Washington The longest pause in executions in the U.S. in 25 years is about to end.
A splintered Supreme Court cleared the way Wednesday, approving the most widely used method of lethal injection.
Almost immediately, Virginia lifted its moratorium on the death penalty. Mississippi and Oklahoma said they would seek execution dates for convicted murderers, and other states were ready to follow.
A nearly seven-month halt in executions was brought on by the court's decision to review Kentucky's lethal injection procedures, which are similar to those in roughly three dozen states. The break is the longest since a 17-month period ending in August 1982.
Voting 7-2, the conservative court led by Chief Justice John Roberts rebuffed the latest assault on capital punishment, this time by foes focusing on methods rather than on the legality of the death penalty itself. Justice John Paul Stevens voted with the majority on the question of lethal injections but said for the first time that he now believes the death penalty is unconstitutional.
The court turned back a challenge to the Kentucky procedures that employ three drugs to sedate, paralyze and kill inmates. Similar methods are used by roughly three dozen states.
Death penalty opponents said challenges to lethal injections would continue in states where problems with administering the drugs are well documented.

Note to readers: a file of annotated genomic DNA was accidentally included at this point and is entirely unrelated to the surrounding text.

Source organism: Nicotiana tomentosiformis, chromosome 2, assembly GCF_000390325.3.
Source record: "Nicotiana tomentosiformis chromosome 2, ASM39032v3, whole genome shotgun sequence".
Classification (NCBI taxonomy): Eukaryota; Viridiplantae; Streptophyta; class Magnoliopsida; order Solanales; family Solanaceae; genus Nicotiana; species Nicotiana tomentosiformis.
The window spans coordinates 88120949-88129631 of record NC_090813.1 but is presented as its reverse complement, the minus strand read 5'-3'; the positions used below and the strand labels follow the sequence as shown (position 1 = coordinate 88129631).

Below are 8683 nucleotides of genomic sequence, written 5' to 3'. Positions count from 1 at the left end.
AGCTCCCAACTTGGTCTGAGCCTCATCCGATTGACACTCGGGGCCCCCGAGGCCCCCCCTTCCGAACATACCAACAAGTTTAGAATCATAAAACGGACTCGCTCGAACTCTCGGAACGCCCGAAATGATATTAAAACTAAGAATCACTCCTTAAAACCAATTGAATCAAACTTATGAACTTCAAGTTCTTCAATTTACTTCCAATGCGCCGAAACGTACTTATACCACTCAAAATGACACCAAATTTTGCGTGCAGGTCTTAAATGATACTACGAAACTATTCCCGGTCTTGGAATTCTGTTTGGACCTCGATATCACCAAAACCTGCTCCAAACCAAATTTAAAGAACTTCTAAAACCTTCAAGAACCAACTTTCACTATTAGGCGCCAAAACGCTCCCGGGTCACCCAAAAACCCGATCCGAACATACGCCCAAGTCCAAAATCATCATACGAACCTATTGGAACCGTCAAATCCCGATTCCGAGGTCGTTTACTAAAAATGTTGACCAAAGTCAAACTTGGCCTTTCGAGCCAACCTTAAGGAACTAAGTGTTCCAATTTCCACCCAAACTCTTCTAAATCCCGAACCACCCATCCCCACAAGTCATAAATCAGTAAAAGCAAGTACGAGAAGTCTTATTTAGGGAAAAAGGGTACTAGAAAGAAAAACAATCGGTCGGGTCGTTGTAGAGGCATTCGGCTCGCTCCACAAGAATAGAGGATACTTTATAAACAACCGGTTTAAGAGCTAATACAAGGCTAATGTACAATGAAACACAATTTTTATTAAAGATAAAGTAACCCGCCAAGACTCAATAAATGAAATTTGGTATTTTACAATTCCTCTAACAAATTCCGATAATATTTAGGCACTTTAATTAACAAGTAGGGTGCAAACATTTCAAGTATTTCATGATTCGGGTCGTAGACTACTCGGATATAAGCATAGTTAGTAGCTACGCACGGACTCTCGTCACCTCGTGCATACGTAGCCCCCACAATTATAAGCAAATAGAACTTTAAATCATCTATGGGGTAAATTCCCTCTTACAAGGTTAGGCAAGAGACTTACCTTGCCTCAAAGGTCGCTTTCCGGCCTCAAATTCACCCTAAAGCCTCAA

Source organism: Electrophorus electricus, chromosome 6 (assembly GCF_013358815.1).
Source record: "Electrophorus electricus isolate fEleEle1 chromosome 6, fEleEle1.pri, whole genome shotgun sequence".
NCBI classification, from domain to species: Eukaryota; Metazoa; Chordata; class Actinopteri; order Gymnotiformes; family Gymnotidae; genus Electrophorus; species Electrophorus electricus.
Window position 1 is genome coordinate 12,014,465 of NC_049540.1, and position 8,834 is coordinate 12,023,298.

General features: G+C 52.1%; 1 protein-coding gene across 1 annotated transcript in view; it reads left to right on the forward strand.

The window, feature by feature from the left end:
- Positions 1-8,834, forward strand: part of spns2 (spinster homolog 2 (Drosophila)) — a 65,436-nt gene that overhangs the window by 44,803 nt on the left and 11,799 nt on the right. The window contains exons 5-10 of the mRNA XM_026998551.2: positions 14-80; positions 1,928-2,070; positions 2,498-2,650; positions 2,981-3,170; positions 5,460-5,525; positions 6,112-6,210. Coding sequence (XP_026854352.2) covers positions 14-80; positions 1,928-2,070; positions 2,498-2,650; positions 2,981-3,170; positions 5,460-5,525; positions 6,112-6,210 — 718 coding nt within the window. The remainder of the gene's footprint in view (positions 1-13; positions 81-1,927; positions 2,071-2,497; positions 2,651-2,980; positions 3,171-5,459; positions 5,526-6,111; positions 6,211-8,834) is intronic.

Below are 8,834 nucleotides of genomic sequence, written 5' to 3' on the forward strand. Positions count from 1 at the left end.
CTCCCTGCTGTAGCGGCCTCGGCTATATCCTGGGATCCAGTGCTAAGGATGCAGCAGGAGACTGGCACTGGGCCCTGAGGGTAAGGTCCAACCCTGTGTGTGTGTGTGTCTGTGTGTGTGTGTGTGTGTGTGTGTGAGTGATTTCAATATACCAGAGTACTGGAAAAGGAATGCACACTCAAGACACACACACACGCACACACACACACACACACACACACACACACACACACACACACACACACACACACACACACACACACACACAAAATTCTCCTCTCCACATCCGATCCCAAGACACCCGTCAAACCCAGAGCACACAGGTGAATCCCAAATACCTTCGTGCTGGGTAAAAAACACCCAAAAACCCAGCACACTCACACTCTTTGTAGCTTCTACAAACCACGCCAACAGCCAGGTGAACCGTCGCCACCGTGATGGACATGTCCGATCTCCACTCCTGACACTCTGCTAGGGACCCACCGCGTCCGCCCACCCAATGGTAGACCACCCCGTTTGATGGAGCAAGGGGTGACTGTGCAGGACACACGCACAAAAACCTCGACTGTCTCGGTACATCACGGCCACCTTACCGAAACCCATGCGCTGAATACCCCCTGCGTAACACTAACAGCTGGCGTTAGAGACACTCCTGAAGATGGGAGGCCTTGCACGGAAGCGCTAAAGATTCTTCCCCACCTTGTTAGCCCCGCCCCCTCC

The case decided Wednesday was not about the constitutionality of the death penalty generally or even lethal injection. Instead, two Kentucky death row inmates contended that their executions could be carried out more humanely, with less risk of pain.
The inmates "have not carried their burden of showing that the risk of pain from maladministration of a concededly humane lethal injection protocol, and the failure to adopt untried and untested alternatives, constitute cruel and unusual punishment," Chief Justice John Roberts said in an opinion that garnered only three votes. Four other justices, however, agreed with the outcome.
Roberts also suggested that the court will not halt scheduled executions in the future unless "the condemned prisoner establishes that the state's lethal injection protocol creates a demonstrated risk of severe pain."
States can avoid this risk by using the three-drug procedure approved in the Kentucky case, Roberts said.
Justices Ruth Bader Ginsburg and David Souter dissented.